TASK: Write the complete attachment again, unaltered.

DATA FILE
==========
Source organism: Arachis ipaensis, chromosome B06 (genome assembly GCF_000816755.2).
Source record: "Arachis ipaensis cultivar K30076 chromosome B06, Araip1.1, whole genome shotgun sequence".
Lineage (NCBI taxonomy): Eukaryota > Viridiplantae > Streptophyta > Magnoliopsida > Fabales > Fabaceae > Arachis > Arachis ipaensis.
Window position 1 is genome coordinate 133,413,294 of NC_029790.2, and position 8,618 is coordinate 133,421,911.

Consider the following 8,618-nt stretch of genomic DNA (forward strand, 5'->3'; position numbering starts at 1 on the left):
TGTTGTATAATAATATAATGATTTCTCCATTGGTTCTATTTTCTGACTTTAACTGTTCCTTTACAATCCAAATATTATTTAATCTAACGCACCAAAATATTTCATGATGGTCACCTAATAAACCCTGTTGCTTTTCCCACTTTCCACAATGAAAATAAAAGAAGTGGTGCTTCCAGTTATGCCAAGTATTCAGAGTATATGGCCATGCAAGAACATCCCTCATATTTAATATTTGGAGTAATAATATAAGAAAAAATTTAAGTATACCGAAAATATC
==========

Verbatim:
Source organism: Arachis ipaensis, chromosome B06 (genome assembly GCF_000816755.2).
Source record: "Arachis ipaensis cultivar K30076 chromosome B06, Araip1.1, whole genome shotgun sequence".
Lineage (NCBI taxonomy): Eukaryota > Viridiplantae > Streptophyta > Magnoliopsida > Fabales > Fabaceae > Arachis > Arachis ipaensis.
Window position 1 is genome coordinate 133,413,294 of NC_029790.2, and position 8,618 is coordinate 133,421,911.

Consider the following 8,618-nt stretch of genomic DNA (forward strand, 5'->3'; position numbering starts at 1 on the left):
TGTTGTATAATAATATAATGATTTCTCCATTGGTTCTATTTTCTGACTTTAACTGTTCCTTTACAATCCAAATATTATTTAATCTAACGCACCAAAATATTTCATGATGGTCACCTAATAAACCCTGTTGCTTTTCCCACTTTCCACAATGAAAATAAAAGAAGTGGTGCTTCCAGTTATGCCAAGTATTCAGAGTATATGGCCATGCAAGAACATCCCTCATATTTAATATTTGGAGTAATAATATAAGAAAAAATTTAAGTATACCGAAAATATC